Consumers trust food brands, but are not loyal: study

Dive Brief:

  • Food and beverage is the most trusted industry with more than 7 in 10 U.S. adults having faith in these companies, according to the “Most Trusted Brands 2022” report from Morning Consult.
  • The data found that while consumers tend to have long-term relationships with food and beverage brands, they are not afraid to switch when that trust wanes. Morning Consult noted more than 1 in 3 consumers said they have switched food and beverage brands when this occurred — more than any other category.
  • Many of the factors that can cause consumers to lose confidence in a brand — including a decline in product quality, an increase in price, or the fact that it stood for a cause they disagree with — happen regularly today.

Dive Insight:

As food and beverage companies grapple with escalating input costs, supply chain headaches and social issues demanding their attention, how they respond is closely watched by consumers who purchase their brands.

To be sure, food and beverage companies start in an enviable position, with shoppers trusting them more than industries like health care, travel and technology, Morning Consult’s survey of consumers found. This support is especially pronounced among baby boomers (84%) and high-income consumers (82%).

That trust slips among younger consumers — 62% for Gen Z adults and 67% with millennials — the business intelligence firm found. Younger shoppers have high expectations for their interactions with brands, and they tend to be skeptical of marketing efforts. 

Respondents were asked which attributes they ranked as the most important. Baby boomers were soundly behind good value for price, high-quality products and services and consistent delivery on promises. Even though these also were highly valued with Gen Z adults and millennials, younger demographics tended to value more other factors, including good customer service, sustainability and customer reviews.

But despite the favorable backing consumers have for food and beverages, as Morning Consult noted, they are in the most precarious position to lose it.

Not only do these companies have to balance rising costs and appease shareholders by increasing prices without alienating the individuals who buy their products, but a host of other factors are increasingly demanding their attention. The result: there are more things businesses can do to lose the coveted trust of the consumer.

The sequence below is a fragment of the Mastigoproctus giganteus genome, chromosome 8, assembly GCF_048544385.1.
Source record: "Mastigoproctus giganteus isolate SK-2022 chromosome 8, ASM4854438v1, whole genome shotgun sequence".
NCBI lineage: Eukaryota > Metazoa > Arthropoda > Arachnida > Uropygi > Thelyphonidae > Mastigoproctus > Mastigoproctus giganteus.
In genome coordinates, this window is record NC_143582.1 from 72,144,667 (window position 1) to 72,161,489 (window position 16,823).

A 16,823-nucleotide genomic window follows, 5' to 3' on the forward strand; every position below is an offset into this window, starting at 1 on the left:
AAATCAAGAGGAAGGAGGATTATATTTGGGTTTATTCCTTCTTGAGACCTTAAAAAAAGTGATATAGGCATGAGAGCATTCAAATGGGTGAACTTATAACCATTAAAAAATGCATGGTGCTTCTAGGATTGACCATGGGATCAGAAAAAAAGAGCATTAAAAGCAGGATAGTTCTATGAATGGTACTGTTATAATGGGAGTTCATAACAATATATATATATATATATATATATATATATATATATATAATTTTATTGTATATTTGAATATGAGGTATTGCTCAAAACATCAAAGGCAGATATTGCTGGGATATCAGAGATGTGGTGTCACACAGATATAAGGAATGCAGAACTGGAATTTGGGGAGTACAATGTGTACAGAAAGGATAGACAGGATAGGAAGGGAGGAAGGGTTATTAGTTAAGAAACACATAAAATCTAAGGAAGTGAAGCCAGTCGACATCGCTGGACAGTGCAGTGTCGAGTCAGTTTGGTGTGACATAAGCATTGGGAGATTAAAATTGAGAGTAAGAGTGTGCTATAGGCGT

As younger generations become an even bigger source of revenue, CPGs have taken notice. It’s a big reason why they are promoting their sustainability efforts when it comes to improving packaging, curtailing water use or sourcing more sustainable ingredients. Companies also are more engaged online than ever before with social media savvy teens and young adults. If these companies don’t devote time and attention to these areas, the consumer could gravitate to other brands that will.

The survey found the most trusted brands among adults not only dominate the category, but many of them have been around for several decades. General Mills’ Cheerios topped the list; followed by Mars Wrigley’s M&Ms; Ritz, made by Mondelēz International; Campbell’s; and Heinz.

Cheerios stood out thanks to its long history, health focus, stewardship and ability to develop long-lasting relationships with customers starting at a young age. Babies are often fed the cereal by their parents while baby boomers turn to it for its heart health benefits, including its ability to lower cholesterol. 

Great Value, Walmart’s private label brand, is the No. 11 most trusted food and beverage brand among millennials. As cash-strapped consumers deal with price increases on grocery store shelves, more of them are turning to private label offerings as a way to save money.

This may be especially prominent among millennials who consistently report relatively low financial well-being, Morning Consult said. With food costs up 10.1% during the last year, according to the U.S. government, the pressure is on big-name brands to give consumers a reason to pay up rather than moving their dollars to a CPG competitor or store brand.